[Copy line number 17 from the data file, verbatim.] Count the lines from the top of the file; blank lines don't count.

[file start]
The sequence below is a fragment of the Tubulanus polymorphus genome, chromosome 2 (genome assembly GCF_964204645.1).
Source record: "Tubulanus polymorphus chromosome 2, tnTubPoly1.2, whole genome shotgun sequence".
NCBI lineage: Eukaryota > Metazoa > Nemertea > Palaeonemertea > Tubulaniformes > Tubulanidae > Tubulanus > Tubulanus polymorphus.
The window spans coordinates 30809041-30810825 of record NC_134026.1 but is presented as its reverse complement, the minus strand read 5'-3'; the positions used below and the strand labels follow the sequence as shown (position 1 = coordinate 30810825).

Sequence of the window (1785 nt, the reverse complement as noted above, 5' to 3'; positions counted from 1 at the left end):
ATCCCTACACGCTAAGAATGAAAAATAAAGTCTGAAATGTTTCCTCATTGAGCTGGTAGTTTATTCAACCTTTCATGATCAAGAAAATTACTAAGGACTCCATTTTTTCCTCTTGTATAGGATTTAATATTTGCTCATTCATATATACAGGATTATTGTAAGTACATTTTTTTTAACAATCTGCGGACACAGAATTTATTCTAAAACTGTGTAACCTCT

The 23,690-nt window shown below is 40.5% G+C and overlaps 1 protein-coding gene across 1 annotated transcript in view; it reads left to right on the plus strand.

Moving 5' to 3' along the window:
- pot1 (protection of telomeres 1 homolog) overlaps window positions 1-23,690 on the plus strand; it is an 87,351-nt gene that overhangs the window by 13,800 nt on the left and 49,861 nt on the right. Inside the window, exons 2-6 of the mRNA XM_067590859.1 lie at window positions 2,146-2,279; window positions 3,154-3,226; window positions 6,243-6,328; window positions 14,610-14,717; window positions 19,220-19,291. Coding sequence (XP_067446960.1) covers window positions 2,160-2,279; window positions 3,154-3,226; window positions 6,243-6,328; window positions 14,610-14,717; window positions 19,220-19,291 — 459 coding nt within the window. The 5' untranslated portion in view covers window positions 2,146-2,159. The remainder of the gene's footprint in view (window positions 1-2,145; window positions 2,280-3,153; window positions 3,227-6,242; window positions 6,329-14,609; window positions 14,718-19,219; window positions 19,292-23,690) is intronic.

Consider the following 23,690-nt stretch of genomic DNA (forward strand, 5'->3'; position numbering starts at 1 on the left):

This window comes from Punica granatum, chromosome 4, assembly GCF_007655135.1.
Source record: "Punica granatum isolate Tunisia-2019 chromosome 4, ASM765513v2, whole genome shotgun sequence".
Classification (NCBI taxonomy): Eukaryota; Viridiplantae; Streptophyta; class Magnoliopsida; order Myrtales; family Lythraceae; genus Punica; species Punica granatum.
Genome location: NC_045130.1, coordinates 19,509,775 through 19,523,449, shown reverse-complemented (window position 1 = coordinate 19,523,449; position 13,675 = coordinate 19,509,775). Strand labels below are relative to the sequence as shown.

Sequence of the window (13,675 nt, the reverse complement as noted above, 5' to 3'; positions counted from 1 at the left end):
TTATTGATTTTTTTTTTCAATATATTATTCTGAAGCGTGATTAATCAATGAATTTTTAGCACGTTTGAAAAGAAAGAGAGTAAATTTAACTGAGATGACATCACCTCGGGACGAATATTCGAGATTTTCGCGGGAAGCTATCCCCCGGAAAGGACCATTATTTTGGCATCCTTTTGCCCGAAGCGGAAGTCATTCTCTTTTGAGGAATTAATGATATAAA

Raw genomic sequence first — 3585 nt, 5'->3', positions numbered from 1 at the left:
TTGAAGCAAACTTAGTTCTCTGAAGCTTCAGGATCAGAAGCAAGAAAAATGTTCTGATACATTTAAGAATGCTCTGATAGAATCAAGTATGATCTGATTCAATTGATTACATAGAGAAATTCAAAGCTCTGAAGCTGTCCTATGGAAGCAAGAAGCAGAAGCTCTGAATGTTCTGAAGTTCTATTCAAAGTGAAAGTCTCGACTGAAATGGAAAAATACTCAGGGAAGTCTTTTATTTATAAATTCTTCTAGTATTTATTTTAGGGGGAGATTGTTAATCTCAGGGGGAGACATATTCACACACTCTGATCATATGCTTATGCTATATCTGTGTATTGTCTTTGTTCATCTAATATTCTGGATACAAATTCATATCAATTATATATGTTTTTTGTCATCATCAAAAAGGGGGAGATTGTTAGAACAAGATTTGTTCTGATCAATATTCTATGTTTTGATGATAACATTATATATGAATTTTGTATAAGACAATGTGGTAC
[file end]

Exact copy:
Raw genomic sequence first — 3585 nt, 5'->3', positions numbered from 1 at the left: